From: Grant Callaghan (firstname.lastname@example.org)
Date: Wed 23 Oct 2002 - 18:58:55 GMT
The idea that we know a meme when we see one has been put forward with a
catchy phrase serving as a model. Let me examine that idea with an example
of my own. Would you say the term "couch potato" is an example of a meme
that propagated itself?
According to my theory, memes are propagated by their usefulness to the
people who receive them. I would classify "couch potato" as an artifact that
entertained the people who heard it and was propagated because they thought
it would be entertaining to the person they transmitted it to. If it was,
the transmitter received positive feedback from the recipient in the form of
a smile or a laugh or the act of using it him/her self. Memes have value in
our society and the more of them you accumulate and pass around the higher
your status within that society.
But "couch potato," in my opinion, is not a meme but an artifact. It encodes
an idea, along with a bunch of associated ideas, for transmission. People
who hear that transmission will either pass it along, let it die, or store
it away for future use some day.
Many people who hear it won't understand it. People who don't speak much
English, for example or people who belong to another culture or don't watch
much television. Much of the transmitted information will fall on the
equivalent of rocks rather than on minds that can be fertilized.
Words are not memes themselves because they can mean anything depending on
the circumstances in which they are received. They carry information but are
not the information being carried. The meanings they carry are arbitrary and
any word can stand for anything. For example:
I am a man.
I am A man.
I am a MAN
I AM a man.
The mere shift in emphasis changes the sentence above so it transmits four
different meanings. The first emphasizes the word "I" and that points to who
is a man. The second emphasizes the word "A" and points to the fact that the
speaker is one of many men. The third emphasizes the word "man" and points
to the idea of manliness as part of the speaker's essence. The fourth,
emphasizes the word "am" and is used to confirm that the speaker is indeed a
So the same sentence, containing the same words, can be used by different
speakers to send out four different messages. The words, therefore, are not
the meme. They are artifacts which carry the meme.
"He's a couch potato," plants in the mind of a listener the picture of a man
rooted to the couch like a potato sinking roots into the ground. But the
words are not the meme. The words can have an almost infinite number of
meanings, depending on how they are used and in what circumstances.
Suppose, for example, someone is talking to a child about a Mr. Potato Head
doll, that can be changed into many different shapes, and says the sentence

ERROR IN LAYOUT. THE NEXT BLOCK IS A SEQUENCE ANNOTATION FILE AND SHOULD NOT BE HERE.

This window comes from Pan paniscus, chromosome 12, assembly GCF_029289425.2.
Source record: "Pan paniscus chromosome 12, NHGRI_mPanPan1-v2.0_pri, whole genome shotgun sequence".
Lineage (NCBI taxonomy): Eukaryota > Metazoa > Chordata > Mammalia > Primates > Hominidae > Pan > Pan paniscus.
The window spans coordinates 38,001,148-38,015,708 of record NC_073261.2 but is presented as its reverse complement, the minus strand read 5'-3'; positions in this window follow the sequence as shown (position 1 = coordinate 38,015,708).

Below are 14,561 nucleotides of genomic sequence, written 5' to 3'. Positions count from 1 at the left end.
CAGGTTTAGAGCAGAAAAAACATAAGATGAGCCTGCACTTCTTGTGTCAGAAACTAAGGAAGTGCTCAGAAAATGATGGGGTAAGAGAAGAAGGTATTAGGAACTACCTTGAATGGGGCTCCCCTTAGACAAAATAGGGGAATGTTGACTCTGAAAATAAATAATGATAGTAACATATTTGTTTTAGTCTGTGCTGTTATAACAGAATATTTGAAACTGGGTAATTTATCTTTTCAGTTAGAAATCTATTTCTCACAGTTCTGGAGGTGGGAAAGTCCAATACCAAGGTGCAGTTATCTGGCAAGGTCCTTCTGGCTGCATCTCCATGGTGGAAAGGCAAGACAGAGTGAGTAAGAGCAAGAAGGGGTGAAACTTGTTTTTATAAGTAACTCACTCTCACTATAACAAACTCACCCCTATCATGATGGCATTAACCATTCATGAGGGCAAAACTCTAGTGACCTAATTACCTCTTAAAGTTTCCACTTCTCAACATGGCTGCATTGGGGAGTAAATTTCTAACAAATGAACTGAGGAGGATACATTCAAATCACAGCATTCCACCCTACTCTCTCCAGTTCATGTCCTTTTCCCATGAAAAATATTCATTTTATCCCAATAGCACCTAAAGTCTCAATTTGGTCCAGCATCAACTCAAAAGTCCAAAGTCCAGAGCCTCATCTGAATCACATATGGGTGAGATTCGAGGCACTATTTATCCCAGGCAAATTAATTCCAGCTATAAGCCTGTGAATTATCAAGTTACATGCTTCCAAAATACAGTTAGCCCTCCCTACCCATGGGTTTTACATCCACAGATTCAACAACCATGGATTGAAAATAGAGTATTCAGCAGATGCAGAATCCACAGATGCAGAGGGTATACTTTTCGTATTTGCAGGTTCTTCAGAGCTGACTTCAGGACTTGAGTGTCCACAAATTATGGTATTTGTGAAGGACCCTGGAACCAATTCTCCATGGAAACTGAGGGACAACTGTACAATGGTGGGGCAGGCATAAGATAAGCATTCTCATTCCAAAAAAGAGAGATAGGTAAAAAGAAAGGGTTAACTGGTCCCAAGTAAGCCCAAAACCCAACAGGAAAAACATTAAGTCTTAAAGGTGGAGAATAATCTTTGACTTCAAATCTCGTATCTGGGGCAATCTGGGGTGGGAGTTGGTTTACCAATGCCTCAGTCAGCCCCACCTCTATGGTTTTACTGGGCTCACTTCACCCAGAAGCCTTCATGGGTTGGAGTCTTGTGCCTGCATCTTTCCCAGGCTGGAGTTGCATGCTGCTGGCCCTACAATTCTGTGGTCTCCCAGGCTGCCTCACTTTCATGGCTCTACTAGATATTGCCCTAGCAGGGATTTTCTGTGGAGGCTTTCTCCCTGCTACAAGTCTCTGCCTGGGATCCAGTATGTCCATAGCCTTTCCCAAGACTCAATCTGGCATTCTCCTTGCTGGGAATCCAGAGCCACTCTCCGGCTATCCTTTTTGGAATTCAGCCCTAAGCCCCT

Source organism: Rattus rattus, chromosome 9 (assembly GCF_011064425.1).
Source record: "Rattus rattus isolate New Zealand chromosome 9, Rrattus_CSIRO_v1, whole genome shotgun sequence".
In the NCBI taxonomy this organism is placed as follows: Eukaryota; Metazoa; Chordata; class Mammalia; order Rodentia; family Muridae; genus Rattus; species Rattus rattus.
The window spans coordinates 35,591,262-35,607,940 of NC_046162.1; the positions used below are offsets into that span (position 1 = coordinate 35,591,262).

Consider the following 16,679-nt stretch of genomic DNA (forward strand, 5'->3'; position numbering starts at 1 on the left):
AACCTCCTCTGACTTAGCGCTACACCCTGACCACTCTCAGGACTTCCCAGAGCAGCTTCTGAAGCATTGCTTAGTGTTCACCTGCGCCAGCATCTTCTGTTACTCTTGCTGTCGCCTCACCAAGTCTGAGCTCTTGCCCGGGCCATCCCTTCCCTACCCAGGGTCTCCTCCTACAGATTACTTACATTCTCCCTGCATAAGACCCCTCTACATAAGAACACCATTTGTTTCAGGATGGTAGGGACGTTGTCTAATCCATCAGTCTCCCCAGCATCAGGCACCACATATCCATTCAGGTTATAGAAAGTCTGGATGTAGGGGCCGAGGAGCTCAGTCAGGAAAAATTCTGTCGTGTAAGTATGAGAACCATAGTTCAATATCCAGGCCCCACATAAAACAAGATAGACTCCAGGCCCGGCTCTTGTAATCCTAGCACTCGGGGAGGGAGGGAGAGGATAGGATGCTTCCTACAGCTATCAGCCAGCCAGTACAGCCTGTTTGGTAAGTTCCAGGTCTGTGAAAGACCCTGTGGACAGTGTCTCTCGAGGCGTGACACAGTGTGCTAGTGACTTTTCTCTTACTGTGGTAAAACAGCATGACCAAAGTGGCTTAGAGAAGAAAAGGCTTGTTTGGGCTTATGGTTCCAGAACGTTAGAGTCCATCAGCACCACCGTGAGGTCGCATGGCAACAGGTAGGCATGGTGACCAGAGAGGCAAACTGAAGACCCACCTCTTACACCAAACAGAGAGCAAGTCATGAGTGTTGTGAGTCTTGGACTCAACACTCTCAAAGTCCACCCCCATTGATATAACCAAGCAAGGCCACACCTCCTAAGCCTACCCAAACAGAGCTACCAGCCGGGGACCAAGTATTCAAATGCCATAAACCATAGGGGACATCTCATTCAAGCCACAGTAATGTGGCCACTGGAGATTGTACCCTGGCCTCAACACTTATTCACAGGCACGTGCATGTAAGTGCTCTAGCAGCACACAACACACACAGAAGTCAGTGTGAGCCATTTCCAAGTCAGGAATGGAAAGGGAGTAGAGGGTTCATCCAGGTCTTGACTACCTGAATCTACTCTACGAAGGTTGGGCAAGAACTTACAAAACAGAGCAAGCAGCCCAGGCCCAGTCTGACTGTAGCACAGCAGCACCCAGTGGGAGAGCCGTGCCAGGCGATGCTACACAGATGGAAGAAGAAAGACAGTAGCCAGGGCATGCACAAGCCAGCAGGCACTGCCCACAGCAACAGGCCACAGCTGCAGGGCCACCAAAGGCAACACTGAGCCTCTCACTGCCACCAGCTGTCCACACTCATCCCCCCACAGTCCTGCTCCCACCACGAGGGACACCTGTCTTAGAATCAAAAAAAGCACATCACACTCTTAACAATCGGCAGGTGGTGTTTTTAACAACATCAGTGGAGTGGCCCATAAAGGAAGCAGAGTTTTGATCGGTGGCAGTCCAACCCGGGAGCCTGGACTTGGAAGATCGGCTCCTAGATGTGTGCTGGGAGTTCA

in answer to the question, "What kind of potato is that?" It would have an
entirely different content than the same sentence being used to refer the
question, "How is your brother=in-law?" The reason the sentence and the
phrase can have the same exact word content but an infinite number of
meanings is because it can be used in an infinite number of situations. The
meaning of any word, phrase, or sentence is context sensitive.
Words and sentences are artifacts that are shaped by mouth or hand to convey
information. They are not the information being conveyed. Just as the
stone axe of a cave man was shaped from a pattern in his mind, so the words
we say are shaped from a pool of morphemes and sounds and structural rules
to convey another type of pattern. The sounds and rules are learned in
earliest childhood and are used to transmit thoughts and ideas for the rest
of one's life. But they are artifacts of civilized communication, just as
the stone axe is an artifact of the cave man.
It is only when information is conveyed by actions that the medium is the
message. If one man punches another in the nose, the action conveys a
mesage. But what was the message? Without words to modify the action, the
man being punched might have no idea why he was hit. The man who bangs the
wall with his fist in a fit of anger is also sending a message, but to whom
and why? Can we say the fist banging into the wall is the message? Or is
it just a way of transmitting what was going on in the mind of the man who
did the banging? Things we craft with our hands or mouths are artifacts.
What they communicate is something going on in the mind of the craftsman.
So the sentence, "I know a meme when I see one." is a lie. You can't see
one. You can only perceive the artifact that carries it. You only
recognize the artifact as a meme carrying sentence after a number of people
have started using it in their own communications. But the message or
information it carries can be completely different for each person each time
it is used. So where is the meme?
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This was distributed via the memetics list associated with the
Journal of Memetics - Evolutionary Models of Information Transmission
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